By Stan Welch
The Anderson County Fire Department held their annual awards banquet last week, and Chief Tommy Keaton, of the Three and Twenty Fire Department was presented with the prestigious Lifetime Achievement Award.
Keaton began his service as a firefighter when he was eighteen years old and lived in Pickens County. After marrying and moving across the county line, he became a member of the Three and Twenty Department. He held several ranks before becoming chief, a position he has held for twenty four years. He has been a firefighter for a total of twenty eight years.
The letter nominating him for the award lists a number of his contributions, such as being on the very chiefs’ advisory board that honored him last week. “I was on the board for fifteen years, and we always did a good job of keeping the awards secret. They did a good job this time, too” said Keaton. “They definitely surprised me.”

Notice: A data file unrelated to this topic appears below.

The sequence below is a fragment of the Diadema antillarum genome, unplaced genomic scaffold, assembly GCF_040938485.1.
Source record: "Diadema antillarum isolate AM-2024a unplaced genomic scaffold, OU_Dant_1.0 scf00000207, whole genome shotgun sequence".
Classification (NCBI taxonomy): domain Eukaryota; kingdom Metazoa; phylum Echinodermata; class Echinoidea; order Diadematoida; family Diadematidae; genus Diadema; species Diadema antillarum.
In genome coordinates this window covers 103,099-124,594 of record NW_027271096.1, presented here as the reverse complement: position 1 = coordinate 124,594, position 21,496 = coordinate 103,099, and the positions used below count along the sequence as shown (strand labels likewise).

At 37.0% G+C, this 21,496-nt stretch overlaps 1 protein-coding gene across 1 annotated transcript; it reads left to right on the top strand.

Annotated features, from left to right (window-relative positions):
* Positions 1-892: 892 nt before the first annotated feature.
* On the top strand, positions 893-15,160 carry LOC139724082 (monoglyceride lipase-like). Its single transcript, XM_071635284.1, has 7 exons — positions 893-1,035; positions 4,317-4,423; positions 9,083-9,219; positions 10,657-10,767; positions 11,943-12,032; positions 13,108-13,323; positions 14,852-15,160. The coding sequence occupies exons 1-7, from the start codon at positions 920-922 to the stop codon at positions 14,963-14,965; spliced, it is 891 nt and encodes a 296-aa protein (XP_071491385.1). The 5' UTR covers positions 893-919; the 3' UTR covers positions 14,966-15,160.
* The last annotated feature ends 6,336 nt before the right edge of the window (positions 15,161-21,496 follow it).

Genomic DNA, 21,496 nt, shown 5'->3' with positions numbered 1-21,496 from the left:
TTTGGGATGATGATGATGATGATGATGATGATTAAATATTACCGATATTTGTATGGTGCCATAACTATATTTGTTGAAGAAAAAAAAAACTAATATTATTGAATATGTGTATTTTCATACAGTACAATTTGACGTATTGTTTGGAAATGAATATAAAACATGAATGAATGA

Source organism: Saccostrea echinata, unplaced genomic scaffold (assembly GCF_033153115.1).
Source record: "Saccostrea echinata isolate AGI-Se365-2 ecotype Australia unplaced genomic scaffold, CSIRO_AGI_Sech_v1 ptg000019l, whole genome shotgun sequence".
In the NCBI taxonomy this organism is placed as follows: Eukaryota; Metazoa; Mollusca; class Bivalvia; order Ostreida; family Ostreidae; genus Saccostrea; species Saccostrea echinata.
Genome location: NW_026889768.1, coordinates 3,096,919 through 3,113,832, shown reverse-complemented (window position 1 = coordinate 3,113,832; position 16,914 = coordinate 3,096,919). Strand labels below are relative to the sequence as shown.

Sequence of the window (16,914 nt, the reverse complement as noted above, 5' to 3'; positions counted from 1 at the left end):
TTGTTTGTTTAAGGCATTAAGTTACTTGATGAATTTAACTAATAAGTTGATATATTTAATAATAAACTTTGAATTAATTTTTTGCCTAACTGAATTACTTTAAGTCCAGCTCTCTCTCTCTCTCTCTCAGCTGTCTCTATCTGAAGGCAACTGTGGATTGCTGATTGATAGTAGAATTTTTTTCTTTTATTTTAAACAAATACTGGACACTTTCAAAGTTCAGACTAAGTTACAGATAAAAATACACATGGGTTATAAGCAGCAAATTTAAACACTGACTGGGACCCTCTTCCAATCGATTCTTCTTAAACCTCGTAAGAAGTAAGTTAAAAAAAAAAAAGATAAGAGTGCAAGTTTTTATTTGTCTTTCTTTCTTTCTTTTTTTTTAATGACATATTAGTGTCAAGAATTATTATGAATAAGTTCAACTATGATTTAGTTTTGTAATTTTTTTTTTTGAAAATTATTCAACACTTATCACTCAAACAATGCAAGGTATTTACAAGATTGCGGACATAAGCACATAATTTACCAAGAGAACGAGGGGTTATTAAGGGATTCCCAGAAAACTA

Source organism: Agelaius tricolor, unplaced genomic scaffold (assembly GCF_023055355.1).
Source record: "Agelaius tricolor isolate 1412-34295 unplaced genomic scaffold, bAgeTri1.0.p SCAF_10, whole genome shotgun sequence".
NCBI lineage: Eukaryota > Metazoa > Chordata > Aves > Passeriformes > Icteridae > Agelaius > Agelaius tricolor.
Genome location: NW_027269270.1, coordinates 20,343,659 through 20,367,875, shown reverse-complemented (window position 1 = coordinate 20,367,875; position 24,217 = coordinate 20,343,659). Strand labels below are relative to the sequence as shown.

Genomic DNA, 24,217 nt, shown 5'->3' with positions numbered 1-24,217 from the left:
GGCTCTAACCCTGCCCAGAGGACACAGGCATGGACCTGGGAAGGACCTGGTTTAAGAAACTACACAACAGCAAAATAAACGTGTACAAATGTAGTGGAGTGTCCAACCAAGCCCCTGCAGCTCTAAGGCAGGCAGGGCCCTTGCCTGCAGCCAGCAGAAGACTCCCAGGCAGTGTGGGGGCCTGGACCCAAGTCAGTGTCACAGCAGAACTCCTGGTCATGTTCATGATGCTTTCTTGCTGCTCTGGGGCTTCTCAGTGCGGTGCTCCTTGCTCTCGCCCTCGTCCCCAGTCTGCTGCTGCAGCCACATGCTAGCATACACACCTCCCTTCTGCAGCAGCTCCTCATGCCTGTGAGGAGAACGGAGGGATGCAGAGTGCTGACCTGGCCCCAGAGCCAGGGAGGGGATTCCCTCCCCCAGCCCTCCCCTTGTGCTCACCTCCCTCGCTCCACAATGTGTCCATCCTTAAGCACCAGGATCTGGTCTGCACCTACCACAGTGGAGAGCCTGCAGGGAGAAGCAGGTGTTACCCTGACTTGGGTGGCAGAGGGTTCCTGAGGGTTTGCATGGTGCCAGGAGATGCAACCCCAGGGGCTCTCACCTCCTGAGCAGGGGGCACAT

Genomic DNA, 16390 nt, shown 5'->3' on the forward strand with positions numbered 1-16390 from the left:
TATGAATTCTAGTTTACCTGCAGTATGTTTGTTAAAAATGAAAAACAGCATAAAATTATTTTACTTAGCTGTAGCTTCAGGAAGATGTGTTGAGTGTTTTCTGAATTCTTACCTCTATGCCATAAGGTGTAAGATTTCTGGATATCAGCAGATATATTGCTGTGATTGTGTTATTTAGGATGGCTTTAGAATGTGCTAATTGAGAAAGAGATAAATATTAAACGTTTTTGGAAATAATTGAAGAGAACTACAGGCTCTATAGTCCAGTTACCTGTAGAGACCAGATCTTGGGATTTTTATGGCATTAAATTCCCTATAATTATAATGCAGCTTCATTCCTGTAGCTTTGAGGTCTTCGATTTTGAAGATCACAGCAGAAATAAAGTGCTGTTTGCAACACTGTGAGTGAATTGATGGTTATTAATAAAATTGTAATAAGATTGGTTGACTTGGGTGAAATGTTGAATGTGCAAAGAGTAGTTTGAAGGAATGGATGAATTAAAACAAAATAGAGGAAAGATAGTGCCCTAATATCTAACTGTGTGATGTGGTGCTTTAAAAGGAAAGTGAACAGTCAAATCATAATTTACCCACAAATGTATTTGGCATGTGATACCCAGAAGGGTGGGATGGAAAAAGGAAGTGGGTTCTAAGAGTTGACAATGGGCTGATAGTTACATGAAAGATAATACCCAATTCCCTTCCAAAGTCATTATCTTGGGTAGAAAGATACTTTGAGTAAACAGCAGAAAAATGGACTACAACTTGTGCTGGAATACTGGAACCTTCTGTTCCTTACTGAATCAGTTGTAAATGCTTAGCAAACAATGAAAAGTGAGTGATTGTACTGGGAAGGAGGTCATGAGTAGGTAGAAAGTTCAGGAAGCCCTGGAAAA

Keaton also helped create the V Safe program, which implements peer review by other firefighters in order to improve safety and performance. He was originally appointed to that committee by former Rep. Dan Cooper and was recently reappointed by current Rep. Brian White. Keaton also served on the first ISO committee which strives to meet ISO requirements for better ratings for the departments. ISO ratings can affect the homeowner’s insurance costs.
He also worked to update the bylaws and regulations for the county fire department and helped secure numerous grants for departments across the state.
He was clearly proud that the Three and Twenty department also had two charter members, Fred Henderson and James Martin, honored for completing fifty years of service each.
Despite his obvious affection for and commitment to the volunteer fire system, he also sees the establishment of a paid department as inevitable. “We’ve grown up, and the changes that come with that will make paid firefighters necessary. It may not be in the next few years, but it will have to come. We have so many volunteers that now work maybe fifteen or twenty miles from their firehouse. They used to work around the corner, or on the farm across the road. Now? They can’t respond from where they are. So compensated firefighters will be needed, at least during daylight work hours.”
“We’re also much busier than we were a few years ago. Back then, a hundred calls a year was a huge year. Last year, we responded to 207 calls, and we don’t do just medical calls. We roll to fires. Imagine how many calls some departments are answering.”
By Stan Welch